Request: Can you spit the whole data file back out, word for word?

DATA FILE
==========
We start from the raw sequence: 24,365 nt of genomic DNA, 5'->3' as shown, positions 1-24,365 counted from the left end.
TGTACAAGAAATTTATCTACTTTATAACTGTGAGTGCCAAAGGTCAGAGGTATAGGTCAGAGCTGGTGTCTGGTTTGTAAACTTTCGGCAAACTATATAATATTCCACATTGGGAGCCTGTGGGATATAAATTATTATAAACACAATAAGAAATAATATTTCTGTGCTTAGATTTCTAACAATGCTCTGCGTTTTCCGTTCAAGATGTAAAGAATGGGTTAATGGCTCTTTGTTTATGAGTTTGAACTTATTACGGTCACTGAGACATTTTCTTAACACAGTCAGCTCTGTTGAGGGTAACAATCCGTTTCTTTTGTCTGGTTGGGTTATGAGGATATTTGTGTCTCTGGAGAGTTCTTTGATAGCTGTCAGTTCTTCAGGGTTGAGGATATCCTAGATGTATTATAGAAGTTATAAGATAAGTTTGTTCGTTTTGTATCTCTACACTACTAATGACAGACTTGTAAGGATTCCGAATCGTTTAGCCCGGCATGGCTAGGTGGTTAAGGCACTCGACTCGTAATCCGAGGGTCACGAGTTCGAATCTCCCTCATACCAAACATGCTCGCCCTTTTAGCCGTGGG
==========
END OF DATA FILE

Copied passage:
We start from the raw sequence: 24,365 nt of genomic DNA, 5'->3' as shown, positions 1-24,365 counted from the left end.
TGTACAAGAAATTTATCTACTTTATAACTGTGAGTGCCAAAGGTCAGAGGTATAGGTCAGAGCTGGTGTCTGGTTTGTAAACTTTCGGCAAACTATATAATATTCCACATTGGGAGCCTGTGGGATATAAATTATTATAAACACAATAAGAAATAATATTTCTGTGCTTAGATTTCTAACAATGCTCTGCGTTTTCCGTTCAAGATGTAAAGAATGGGTTAATGGCTCTTTGTTTATGAGTTTGAACTTATTACGGTCACTGAGACATTTTCTTAACACAGTCAGCTCTGTTGAGGGTAACAATCCGTTTCTTTTGTCTGGTTGGGTTATGAGGATATTTGTGTCTCTGGAGAGTTCTTTGATAGCTGTCAGTTCTTCAGGGTTGAGGATATCCTAGATGTATTATAGAAGTTATAAGATAAGTTTGTTCGTTTTGTATCTCTACACTACTAATGACAGACTTGTAAGGATTCCGAATCGTTTAGCCCGGCATGGCTAGGTGGTTAAGGCACTCGACTCGTAATCCGAGGGTCACGAGTTCGAATCTCCCTCATACCAAACATGCTCGCCCTTTTAGCCGTGGG